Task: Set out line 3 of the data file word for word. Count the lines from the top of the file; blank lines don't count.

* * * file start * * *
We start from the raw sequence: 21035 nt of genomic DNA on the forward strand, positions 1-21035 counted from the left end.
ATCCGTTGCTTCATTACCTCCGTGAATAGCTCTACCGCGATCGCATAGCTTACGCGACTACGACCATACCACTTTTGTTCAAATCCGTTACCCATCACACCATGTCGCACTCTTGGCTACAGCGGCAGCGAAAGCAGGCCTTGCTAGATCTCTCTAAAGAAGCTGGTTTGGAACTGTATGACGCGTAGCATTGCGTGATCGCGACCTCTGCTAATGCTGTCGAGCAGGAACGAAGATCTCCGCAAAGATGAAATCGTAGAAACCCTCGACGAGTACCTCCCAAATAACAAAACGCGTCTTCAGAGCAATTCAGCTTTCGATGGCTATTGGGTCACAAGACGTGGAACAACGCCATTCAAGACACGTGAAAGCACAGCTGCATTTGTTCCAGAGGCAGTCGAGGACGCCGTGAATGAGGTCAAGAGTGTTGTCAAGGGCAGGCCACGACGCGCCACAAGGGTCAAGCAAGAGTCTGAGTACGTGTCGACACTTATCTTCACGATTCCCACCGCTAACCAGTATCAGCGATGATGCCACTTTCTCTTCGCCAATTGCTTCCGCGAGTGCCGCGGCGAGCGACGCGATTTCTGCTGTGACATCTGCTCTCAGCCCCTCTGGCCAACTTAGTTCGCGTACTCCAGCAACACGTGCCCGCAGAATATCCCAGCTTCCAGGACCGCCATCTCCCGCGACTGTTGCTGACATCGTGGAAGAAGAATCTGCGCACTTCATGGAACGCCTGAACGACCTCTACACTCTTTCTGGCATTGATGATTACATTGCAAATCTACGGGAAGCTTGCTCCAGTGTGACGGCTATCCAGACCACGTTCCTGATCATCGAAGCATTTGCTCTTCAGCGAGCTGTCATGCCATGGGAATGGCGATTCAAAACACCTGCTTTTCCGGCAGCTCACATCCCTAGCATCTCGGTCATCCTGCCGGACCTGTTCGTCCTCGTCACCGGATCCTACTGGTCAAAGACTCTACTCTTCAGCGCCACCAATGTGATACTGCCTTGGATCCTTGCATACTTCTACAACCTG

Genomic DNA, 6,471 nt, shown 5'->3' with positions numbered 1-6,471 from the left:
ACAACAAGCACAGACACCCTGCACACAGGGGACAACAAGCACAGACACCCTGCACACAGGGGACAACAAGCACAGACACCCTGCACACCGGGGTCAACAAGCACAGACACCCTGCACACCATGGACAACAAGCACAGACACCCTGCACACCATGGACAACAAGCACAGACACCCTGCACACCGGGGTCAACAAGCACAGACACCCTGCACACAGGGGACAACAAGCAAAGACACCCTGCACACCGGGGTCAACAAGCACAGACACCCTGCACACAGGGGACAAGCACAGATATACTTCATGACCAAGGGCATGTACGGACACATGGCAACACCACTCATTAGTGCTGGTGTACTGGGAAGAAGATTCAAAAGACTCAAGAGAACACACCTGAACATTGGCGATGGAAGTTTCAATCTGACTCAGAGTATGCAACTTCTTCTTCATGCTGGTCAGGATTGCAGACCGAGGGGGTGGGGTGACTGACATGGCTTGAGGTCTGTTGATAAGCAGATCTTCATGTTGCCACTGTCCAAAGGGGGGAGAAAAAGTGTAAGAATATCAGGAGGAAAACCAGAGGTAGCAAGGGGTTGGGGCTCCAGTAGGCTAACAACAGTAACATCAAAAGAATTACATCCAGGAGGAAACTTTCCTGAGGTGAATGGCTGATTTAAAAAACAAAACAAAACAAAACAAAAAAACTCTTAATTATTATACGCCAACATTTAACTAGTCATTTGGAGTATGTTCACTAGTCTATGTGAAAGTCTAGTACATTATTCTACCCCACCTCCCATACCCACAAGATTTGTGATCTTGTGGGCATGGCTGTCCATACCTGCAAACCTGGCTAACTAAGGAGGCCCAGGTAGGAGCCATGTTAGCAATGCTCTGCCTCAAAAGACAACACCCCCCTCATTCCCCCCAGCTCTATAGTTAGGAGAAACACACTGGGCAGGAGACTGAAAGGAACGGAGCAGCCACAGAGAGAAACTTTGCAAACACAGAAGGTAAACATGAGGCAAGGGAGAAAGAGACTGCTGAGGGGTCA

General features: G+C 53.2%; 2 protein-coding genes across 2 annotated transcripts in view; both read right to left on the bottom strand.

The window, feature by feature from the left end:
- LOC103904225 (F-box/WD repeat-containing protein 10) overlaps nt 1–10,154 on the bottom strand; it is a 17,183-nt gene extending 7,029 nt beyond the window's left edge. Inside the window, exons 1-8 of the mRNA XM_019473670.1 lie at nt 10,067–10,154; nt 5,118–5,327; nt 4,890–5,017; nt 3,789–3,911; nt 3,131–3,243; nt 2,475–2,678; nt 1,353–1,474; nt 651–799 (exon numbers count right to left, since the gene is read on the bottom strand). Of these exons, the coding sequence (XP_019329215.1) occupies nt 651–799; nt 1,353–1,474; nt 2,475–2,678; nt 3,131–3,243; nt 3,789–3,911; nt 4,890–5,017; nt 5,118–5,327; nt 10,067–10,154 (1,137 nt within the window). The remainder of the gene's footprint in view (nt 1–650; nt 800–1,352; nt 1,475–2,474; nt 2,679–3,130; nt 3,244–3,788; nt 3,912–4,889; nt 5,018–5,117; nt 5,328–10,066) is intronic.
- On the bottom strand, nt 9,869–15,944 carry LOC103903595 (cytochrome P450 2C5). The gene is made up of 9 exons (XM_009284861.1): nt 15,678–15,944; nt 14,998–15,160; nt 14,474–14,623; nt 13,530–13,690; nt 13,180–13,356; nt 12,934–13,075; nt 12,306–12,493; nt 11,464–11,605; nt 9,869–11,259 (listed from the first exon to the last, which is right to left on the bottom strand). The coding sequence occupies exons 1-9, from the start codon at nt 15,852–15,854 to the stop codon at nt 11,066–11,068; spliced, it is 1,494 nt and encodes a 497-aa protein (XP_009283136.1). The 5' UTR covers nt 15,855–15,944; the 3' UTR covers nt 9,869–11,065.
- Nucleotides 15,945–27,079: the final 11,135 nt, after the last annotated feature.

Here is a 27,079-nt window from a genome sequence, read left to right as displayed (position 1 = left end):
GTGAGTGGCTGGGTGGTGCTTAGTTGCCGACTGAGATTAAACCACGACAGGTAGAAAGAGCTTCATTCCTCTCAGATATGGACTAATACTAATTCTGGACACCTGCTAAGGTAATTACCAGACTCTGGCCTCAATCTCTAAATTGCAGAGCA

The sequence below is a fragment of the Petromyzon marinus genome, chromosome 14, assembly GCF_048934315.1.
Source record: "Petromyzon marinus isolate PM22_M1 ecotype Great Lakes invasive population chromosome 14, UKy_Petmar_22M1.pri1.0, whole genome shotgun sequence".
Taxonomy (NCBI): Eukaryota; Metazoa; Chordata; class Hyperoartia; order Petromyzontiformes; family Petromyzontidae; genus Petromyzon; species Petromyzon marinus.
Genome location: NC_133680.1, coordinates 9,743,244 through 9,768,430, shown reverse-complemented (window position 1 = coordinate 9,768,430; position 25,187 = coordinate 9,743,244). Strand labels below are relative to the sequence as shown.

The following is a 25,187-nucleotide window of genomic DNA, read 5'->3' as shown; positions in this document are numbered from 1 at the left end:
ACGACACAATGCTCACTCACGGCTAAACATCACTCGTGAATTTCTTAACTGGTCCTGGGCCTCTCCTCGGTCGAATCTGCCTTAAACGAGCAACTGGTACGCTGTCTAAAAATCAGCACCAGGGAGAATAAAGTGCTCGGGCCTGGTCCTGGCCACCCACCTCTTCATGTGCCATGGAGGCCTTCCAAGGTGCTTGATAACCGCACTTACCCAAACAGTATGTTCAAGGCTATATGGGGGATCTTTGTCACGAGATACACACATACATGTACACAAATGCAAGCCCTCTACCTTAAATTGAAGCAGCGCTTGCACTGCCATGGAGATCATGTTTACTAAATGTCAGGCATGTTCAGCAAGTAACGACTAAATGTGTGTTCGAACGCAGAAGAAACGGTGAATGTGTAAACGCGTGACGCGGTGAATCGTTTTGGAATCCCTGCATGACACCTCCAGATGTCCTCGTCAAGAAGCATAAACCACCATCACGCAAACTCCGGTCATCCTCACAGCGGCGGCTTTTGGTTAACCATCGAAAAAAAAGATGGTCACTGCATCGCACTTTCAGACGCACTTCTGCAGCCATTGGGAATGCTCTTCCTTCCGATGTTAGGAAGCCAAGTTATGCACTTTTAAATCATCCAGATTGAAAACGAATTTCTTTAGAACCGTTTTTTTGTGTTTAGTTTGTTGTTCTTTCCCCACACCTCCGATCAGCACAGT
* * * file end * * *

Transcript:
Genomic DNA, 6,471 nt, shown 5'->3' with positions numbered 1-6,471 from the left: